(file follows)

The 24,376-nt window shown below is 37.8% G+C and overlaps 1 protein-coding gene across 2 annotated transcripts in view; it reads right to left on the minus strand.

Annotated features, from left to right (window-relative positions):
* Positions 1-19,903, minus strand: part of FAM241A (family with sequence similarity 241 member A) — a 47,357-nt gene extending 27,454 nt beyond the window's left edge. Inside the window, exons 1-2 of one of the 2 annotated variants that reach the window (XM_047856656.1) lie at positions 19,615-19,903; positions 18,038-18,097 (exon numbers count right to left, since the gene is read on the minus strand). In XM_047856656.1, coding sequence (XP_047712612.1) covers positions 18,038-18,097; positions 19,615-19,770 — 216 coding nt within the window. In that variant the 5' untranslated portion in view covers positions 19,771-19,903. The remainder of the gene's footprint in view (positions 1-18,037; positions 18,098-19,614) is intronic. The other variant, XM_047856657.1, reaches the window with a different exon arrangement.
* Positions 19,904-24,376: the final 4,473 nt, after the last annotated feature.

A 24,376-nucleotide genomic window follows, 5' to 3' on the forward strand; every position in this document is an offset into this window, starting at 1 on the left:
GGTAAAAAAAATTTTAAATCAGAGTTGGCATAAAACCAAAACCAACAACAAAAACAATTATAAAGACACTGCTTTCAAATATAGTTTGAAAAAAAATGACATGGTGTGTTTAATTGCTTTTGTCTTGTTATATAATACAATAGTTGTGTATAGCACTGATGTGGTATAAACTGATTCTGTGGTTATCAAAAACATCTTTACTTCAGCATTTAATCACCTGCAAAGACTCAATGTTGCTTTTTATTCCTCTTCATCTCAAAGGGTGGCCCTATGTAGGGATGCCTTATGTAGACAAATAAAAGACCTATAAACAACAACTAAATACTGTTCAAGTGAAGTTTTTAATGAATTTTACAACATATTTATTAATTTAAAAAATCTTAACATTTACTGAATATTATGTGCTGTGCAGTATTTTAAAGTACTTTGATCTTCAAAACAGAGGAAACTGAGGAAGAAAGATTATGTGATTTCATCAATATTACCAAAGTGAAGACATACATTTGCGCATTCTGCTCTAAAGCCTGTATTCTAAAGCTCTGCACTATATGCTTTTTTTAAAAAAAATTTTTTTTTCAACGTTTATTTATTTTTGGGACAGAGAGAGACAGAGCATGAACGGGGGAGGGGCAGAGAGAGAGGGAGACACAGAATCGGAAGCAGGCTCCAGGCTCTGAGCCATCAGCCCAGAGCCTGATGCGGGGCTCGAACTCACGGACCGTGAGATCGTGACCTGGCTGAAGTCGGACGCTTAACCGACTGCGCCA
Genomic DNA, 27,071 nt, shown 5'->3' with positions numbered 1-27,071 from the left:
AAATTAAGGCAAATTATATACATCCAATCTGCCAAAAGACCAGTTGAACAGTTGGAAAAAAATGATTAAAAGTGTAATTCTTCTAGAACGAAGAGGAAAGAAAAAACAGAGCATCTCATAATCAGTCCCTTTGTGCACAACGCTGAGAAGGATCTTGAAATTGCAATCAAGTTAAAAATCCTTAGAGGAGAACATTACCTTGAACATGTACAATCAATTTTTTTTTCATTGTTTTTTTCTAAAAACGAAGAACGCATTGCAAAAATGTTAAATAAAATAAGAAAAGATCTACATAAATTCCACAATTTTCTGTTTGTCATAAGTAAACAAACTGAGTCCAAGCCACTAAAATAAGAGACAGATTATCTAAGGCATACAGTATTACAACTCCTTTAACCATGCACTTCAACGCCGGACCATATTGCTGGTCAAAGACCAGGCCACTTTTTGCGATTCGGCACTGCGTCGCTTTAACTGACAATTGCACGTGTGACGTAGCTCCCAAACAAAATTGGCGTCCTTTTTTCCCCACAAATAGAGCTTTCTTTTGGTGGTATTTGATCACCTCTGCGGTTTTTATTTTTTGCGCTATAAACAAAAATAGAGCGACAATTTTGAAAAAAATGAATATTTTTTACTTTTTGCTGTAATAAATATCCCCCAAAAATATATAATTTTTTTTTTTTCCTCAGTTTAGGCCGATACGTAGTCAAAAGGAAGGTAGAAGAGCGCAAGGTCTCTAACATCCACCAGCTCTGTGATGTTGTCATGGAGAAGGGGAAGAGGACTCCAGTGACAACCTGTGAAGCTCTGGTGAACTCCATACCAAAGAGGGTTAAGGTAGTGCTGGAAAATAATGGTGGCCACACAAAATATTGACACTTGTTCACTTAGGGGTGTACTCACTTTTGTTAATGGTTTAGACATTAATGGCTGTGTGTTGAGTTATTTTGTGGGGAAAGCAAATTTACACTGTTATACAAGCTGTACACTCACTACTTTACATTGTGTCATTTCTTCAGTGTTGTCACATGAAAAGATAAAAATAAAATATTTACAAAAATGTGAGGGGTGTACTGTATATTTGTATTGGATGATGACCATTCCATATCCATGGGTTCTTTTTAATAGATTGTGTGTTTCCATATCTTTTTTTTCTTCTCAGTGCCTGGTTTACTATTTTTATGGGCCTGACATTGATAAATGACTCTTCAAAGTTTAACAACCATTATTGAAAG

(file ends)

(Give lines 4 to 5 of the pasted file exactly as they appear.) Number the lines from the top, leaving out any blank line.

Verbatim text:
* Positions 19,904-24,376: the final 4,473 nt, after the last annotated feature.

A 24,376-nucleotide genomic window follows, 5' to 3' on the forward strand; every position in this document is an offset into this window, starting at 1 on the left: